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Editor's Note: Elementary Beauty

March 30, 2018 | Contact Author | By: Rachel Grabenhofer
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Keywords: April issue | Editor's Note | Cosmetics & Toiletries | elements | beauty | hair | skin | UV | infrared | allergens | next

Abstract: As I write this on Pi Day, I’m feeling philosophical. In essence, the quest for physical beauty implicates three main processes: protecting, nurturing/maintaining and adorning our physical being. This issue encompasses several of these and looks to what's next.

As I write this on Pi Day, I’m feeling philosophical considering beauty in the context of our April edition. In essence, the quest for physical beauty implicates three main processes: protecting, nurturing/maintaining and adorning our physical being.

Adornment, of course, is in the eye of the beholder. This means providing an unlimited selection of color cosmetics, hair styling, hair color, fragrances and more—in different product formats—to meet the taste and preference of every individual.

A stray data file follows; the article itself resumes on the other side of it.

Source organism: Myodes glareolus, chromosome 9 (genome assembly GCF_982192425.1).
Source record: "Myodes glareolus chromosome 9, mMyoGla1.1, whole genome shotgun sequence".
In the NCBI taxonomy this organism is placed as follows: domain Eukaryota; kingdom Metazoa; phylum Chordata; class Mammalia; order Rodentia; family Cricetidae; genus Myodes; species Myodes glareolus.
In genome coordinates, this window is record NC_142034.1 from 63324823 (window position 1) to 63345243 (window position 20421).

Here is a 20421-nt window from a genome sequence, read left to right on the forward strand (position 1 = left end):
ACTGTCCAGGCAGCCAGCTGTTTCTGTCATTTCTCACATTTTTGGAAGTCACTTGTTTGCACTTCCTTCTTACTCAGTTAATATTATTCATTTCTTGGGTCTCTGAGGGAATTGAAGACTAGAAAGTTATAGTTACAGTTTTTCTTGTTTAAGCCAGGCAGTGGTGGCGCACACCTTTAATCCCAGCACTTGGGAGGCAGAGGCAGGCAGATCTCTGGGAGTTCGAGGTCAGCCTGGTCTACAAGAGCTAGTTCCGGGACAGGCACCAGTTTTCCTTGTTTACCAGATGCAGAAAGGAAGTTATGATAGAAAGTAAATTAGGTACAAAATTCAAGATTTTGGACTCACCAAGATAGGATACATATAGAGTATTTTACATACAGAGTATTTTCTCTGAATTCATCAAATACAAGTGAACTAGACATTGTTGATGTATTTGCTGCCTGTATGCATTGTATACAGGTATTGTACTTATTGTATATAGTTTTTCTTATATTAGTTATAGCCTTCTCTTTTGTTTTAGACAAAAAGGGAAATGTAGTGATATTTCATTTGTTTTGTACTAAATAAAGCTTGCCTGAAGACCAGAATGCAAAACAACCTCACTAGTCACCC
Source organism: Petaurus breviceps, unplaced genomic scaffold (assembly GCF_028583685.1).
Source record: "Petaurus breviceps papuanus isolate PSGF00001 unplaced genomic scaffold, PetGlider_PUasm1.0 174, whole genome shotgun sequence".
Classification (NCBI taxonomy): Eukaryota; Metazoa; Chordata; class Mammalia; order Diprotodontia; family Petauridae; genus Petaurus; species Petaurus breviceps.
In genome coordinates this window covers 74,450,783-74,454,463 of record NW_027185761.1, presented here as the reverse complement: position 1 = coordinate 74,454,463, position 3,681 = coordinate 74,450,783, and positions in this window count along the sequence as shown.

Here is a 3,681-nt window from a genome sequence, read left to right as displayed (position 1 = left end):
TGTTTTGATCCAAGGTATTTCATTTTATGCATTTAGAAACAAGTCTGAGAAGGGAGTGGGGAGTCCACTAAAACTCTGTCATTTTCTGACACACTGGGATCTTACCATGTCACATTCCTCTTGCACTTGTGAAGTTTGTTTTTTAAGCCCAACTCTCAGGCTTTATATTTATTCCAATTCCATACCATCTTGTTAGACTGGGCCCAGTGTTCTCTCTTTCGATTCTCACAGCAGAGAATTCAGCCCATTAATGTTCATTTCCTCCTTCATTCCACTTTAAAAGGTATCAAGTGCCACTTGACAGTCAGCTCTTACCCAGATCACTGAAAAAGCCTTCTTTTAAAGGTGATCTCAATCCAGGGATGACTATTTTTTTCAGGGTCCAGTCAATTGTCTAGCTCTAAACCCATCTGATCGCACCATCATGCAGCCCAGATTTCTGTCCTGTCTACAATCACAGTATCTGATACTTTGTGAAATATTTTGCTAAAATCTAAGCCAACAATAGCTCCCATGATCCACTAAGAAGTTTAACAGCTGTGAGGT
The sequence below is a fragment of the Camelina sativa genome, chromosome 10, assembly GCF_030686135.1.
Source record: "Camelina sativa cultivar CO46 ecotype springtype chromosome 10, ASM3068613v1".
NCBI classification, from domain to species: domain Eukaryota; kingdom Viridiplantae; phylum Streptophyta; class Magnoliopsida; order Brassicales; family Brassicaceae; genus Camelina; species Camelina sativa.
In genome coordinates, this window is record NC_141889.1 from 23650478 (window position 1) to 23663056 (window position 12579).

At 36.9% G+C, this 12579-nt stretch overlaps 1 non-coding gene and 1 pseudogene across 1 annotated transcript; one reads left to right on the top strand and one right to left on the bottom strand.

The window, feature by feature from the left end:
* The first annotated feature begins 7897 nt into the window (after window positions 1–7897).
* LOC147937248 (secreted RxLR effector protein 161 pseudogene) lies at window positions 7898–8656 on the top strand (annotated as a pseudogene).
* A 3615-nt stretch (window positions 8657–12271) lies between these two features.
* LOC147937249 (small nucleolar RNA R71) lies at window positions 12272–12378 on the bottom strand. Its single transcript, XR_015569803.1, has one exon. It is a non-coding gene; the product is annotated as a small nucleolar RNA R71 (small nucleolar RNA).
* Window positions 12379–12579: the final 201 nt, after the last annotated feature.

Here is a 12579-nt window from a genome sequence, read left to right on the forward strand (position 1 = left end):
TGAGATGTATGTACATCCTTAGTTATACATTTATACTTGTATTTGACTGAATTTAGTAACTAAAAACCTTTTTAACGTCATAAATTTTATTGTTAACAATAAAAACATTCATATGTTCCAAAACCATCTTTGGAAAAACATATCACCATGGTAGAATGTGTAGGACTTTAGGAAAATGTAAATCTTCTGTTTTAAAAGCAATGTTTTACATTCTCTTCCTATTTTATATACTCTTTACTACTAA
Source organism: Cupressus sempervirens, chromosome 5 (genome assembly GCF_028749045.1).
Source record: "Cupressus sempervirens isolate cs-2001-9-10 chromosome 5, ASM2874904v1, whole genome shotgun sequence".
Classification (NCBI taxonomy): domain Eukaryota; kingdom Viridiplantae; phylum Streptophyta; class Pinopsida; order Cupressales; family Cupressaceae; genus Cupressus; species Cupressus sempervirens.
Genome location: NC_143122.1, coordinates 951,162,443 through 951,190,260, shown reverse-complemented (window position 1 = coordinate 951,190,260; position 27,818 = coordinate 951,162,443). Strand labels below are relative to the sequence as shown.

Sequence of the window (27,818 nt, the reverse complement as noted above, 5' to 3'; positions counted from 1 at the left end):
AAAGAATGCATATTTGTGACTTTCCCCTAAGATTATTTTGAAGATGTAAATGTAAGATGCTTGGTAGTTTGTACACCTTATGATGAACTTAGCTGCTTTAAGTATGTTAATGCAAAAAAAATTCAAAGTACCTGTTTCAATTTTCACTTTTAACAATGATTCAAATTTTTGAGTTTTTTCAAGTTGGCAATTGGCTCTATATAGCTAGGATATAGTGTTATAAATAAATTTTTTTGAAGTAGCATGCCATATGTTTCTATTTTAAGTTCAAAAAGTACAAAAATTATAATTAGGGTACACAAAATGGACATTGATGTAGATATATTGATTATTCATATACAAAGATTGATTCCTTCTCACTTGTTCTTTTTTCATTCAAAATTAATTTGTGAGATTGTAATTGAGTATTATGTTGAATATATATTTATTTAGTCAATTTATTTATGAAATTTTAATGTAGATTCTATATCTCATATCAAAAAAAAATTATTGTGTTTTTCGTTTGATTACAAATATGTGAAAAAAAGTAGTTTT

Nurturing is perhaps a more narrowed product category, in the sense that we are all human and our skin and hair have similar physiologies. So, while there are multiple approaches to cleanse, balance, moisturize and repair hair and skin, many of these are relevant to large consumer sub-segments. In relation, Ryder et al. describe a small chain algal peptide to regulate our cellular sulfur, which can slow the aging process. In addition, Whitfill appeals to our microbiomes for the development of “commensal cosmetics.”

Protection is perhaps the biggest challenge, as we continue to uncover new forces that “undo” all that we do to nurture and maintain. Visible, infrared and UV light are arguably the worst aggressors, for which a full spectrum solution is proposed by Pissavini et al.; and a spray sunscreen strategy is described by Chaudhuri et al. Of course, these are just aspects of radiation; we’ve also targeted pollution, allergens, heat, cold, etc.. So, what’s next? What elements have we missed?

Perhaps there are clues in ancient philosophy. The Greeks put forth the four basic elements: earth, air, fire and water. Later, Aristotle added the ether, or sky. Ayurvedic tradition also describes the “five great elements” of Hinduism—earth, air/wind, fire, water and the ether/space/void. Some scientists today align these concepts with the states of matter: solid (earth), liquid (water), gas (air) and plasma (fire).

Depending on your interpretation, current products seemingly address some of these better than others: earth via cleansing; air via anti-pollution; and fire via sun protection. Could water and the ether be next? While this is an over-simplification, its elementary approach has fueled thought for centuries. Could it not fuel future innovation?